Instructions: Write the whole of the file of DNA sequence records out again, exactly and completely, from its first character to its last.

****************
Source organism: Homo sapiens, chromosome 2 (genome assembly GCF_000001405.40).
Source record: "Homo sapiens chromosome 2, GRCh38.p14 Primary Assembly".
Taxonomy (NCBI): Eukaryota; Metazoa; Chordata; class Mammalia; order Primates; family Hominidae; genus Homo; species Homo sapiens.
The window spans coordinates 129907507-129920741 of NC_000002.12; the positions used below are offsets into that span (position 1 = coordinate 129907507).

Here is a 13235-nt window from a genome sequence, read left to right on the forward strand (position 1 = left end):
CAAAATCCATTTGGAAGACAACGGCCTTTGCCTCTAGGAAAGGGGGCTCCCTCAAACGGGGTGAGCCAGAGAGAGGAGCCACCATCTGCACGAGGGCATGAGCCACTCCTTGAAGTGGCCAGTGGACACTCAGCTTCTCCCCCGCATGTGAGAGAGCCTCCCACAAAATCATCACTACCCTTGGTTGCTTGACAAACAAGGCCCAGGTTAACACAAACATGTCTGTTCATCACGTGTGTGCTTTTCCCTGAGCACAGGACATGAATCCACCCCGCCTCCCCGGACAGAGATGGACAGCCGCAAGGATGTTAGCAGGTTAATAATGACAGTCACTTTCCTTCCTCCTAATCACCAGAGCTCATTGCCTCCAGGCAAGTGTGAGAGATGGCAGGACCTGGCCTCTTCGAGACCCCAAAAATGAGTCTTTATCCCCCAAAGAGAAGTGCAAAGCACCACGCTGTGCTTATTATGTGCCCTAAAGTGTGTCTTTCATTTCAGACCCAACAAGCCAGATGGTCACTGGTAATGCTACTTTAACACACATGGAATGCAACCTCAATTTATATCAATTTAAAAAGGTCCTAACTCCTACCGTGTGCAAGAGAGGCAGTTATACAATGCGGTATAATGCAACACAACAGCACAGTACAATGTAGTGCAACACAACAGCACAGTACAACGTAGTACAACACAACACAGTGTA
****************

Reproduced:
Source organism: Homo sapiens, chromosome 2 (genome assembly GCF_000001405.40).
Source record: "Homo sapiens chromosome 2, GRCh38.p14 Primary Assembly".
Taxonomy (NCBI): Eukaryota; Metazoa; Chordata; class Mammalia; order Primates; family Hominidae; genus Homo; species Homo sapiens.
The window spans coordinates 129907507-129920741 of NC_000002.12; the positions used below are offsets into that span (position 1 = coordinate 129907507).

Here is a 13235-nt window from a genome sequence, read left to right on the forward strand (position 1 = left end):
CAAAATCCATTTGGAAGACAACGGCCTTTGCCTCTAGGAAAGGGGGCTCCCTCAAACGGGGTGAGCCAGAGAGAGGAGCCACCATCTGCACGAGGGCATGAGCCACTCCTTGAAGTGGCCAGTGGACACTCAGCTTCTCCCCCGCATGTGAGAGAGCCTCCCACAAAATCATCACTACCCTTGGTTGCTTGACAAACAAGGCCCAGGTTAACACAAACATGTCTGTTCATCACGTGTGTGCTTTTCCCTGAGCACAGGACATGAATCCACCCCGCCTCCCCGGACAGAGATGGACAGCCGCAAGGATGTTAGCAGGTTAATAATGACAGTCACTTTCCTTCCTCCTAATCACCAGAGCTCATTGCCTCCAGGCAAGTGTGAGAGATGGCAGGACCTGGCCTCTTCGAGACCCCAAAAATGAGTCTTTATCCCCCAAAGAGAAGTGCAAAGCACCACGCTGTGCTTATTATGTGCCCTAAAGTGTGTCTTTCATTTCAGACCCAACAAGCCAGATGGTCACTGGTAATGCTACTTTAACACACATGGAATGCAACCTCAATTTATATCAATTTAAAAAGGTCCTAACTCCTACCGTGTGCAAGAGAGGCAGTTATACAATGCGGTATAATGCAACACAACAGCACAGTACAATGTAGTGCAACACAACAGCACAGTACAACGTAGTACAACACAACACAGTGTA